Aortic stenosis

Aortic stenosis
Aortic stenosis (AS) refers to a tightening of the aortic valve at the origin of the aorta.

Aortic stenosis is associated with an ejection systolic murmur heard loudest over the aortic valve. The murmur is described as having a ‘crescendo-decrescendo’ quality (it appears as diamond-shaped on a phonogram). The murmur of aortic stenosis commonly radiates to the carotid arteries.

Causes of aortic stenosis include:

Calcification of the aortic valves: this is the most common cause of AS in developed countries, typically occurring in elderly adults.
Congenital abnormality of the aortic valve: the aortic valve is normally composed of three cusps (known as a tricuspid valve), but in some cases, individuals have only two cusps (known as a bicuspid valve) which predisposes them to the development of AS as well as aortic regurgitation.
Rheumatic heart disease: a rare cause of AS in developed countries.
Clinical features
Typical features of an aortic stenosis murmur include:

Ejection systolic murmur heard loudest over the aortic area
Radiates to the carotid arteries
Loudest on expiration and when the patient is sitting forwards
Other clinical features of aortic stenosis may include:

Slow rising pulse with narrow pulse pressure
Non-displaced, heaving apex beat (if present indicates left ventricular hypertrophy)
Reduced or absent S2 (a sign of moderate-severe aortic stenosis)
Reverse splitting of S2: aortic valve closes after pulmonary valve (due to the longer time required for blood to exit the left ventricle)

Mitral regurgitation

Mitral regurgitation (MR) occurs when there is backflow (regurgitation) of blood from the left ventricle into the left atria (through the mitral valve) during ventricular systole.

Mitral regurgitation is associated with a pansystolic murmur heart loudest over the mitral area and radiating to the axilla.

Mitral regurgitation can be either acute or chronic.

Causes of mitral regurgitation include:

Infective endocarditis
Acute myocardial infarction with rupture of papillary muscles
Rheumatic heart disease
Congenital defects of the mitral valve
Clinical features
Typical features of mitral regurgitation murmur include:

A pansystolic murmur heard loudest over mitral area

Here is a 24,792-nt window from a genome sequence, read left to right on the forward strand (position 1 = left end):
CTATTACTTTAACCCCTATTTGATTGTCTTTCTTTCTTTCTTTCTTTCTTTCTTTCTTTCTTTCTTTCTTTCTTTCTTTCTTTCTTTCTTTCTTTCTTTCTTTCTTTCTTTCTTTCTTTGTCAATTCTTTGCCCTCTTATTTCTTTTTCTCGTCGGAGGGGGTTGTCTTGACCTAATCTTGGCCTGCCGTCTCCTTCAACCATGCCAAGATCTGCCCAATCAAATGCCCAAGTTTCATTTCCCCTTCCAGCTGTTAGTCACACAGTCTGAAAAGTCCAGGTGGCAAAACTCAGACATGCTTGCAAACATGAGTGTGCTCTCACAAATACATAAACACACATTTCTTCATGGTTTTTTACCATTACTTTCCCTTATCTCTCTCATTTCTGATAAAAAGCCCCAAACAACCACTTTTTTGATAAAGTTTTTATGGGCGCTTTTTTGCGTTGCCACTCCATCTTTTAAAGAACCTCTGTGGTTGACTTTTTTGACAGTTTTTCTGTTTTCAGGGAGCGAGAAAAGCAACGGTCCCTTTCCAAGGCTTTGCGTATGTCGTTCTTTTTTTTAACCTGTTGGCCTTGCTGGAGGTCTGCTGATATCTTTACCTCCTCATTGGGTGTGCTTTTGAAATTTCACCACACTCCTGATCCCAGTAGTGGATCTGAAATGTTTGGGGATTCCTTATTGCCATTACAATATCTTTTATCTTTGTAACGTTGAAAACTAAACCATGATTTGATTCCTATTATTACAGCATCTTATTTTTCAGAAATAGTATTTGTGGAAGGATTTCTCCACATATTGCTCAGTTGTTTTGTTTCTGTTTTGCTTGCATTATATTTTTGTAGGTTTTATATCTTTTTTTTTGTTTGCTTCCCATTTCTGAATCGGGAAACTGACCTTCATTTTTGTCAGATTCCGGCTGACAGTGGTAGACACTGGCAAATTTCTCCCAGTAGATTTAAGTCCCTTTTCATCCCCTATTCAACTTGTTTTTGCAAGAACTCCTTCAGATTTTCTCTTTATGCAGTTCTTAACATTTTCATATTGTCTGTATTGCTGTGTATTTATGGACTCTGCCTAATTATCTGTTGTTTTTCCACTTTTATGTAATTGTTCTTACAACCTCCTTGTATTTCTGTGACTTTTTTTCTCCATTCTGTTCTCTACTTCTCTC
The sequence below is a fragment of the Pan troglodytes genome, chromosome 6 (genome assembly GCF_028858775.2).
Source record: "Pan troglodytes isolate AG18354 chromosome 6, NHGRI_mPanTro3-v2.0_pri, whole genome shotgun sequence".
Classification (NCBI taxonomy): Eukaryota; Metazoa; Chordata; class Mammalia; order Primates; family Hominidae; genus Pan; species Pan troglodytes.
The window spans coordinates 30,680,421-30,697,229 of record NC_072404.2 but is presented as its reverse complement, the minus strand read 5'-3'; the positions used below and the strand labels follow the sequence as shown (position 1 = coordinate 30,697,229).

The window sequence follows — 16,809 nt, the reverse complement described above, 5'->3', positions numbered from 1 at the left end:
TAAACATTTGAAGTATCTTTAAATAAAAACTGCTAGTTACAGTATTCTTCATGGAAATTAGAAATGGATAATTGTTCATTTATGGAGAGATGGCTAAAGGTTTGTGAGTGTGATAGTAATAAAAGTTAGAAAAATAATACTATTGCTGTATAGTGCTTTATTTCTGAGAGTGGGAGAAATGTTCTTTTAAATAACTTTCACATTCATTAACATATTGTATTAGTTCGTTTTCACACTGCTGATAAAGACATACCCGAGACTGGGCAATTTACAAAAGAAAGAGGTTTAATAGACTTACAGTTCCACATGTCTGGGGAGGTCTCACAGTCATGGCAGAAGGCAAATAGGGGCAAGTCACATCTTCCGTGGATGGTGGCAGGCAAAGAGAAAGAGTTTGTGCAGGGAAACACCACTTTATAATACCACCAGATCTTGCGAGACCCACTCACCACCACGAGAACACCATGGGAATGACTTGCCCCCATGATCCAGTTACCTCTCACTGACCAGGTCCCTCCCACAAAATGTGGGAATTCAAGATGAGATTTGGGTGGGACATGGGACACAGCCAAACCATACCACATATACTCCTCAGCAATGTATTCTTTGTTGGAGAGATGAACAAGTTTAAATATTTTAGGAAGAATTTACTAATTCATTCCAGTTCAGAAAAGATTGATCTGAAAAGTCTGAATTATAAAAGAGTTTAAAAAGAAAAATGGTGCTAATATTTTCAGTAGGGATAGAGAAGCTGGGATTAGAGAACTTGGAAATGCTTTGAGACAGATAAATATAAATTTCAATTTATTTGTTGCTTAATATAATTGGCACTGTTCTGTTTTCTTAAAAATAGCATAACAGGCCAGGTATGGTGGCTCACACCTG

Radiation of the murmur to the axilla
Heard loudest using the bell of the stethoscope
Loudest on expiration in the left lateral decubitus position
Other clinical features may include:

Displaced, hyperdynamic apex beat

Aortic regurgitation

Aortic regurgitation (AR) occurs when there is backflow of blood from the aorta into the left ventricle during ventricular diastole.

Aortic regurgitation is associated with an early diastolic murmur heard loudest at the left sternal edge

Aortic regurgitation can be either acute or chronic. Chronic AR is often asymptomatic.

AR can occur due to a disease process affecting the valve itself, or due to dilatation of the aortic root.

Diseases affecting the valve include:

Congenital bicuspid aortic valve
Rheumatic heart disease
Infective endocarditis
Causes of aortic root dilatation include:

Aortic dissection: can result in acute aortic regurgitation
Connective tissue diseases (e.g. Marfan’s)
Typical clinical features
Typical features of an aortic regurgitation murmur include:

Decrescendo early diastolic murmur
Heard loudest at left sternal edge (the direction that the turbulent blood flows) sometimes heard loudest over the aortic area
Austin Flint murmur: a low pitched rumbling mid-diastolic murmur heard best at the apex. This is caused by the regurgitated blood through the aortic valve mixing with blood from the left atrium, during atrial contraction. An Austin Flint murmur is a sign of severe aortic regurgitation.
Other clinical features of aortic regurgitation may include:

Collapsing pulse (a ‘water hammer pulse’ with wide pulse pressure)
Displaced, hyperdynamic apex beat.

Mitral stenosis
Mitral stenosis (MS) is narrowing of the mitral valve, which results in decreased filling of the left ventricle during systole and increased left atrial pressure (due to incomplete left atrial emptying).

Mitral stenosis is associated with a low-pitched, rumbling, mid-diastolic murmur heard loudest over the apex.

Rheumatic heart disease is the most common cause of mitral stenosis.

Other rarer causes include:

Left atrial myxoma
Connective tissue disorders
Clinical features
Typical features of a mitral stenosis murmur include:

Low-pitched, rumbling mid-diastolic murmur with an opening click (click heard in mid-diastole when the mitral valve opens)
Murmur is heard loudest over the apex
Loudest in left lateral decubitus position on expiration
Other clinical features of mitral stenosis may include:

A low-volume pulse which may be irregularly, irregular (atrial fibrillation is common in mitral stenosis)
Loud first heart sound with tapping apex beat (due to a palpable closing of the mitral valve)
A malar flush (plum-red discolouration of the cheeks)

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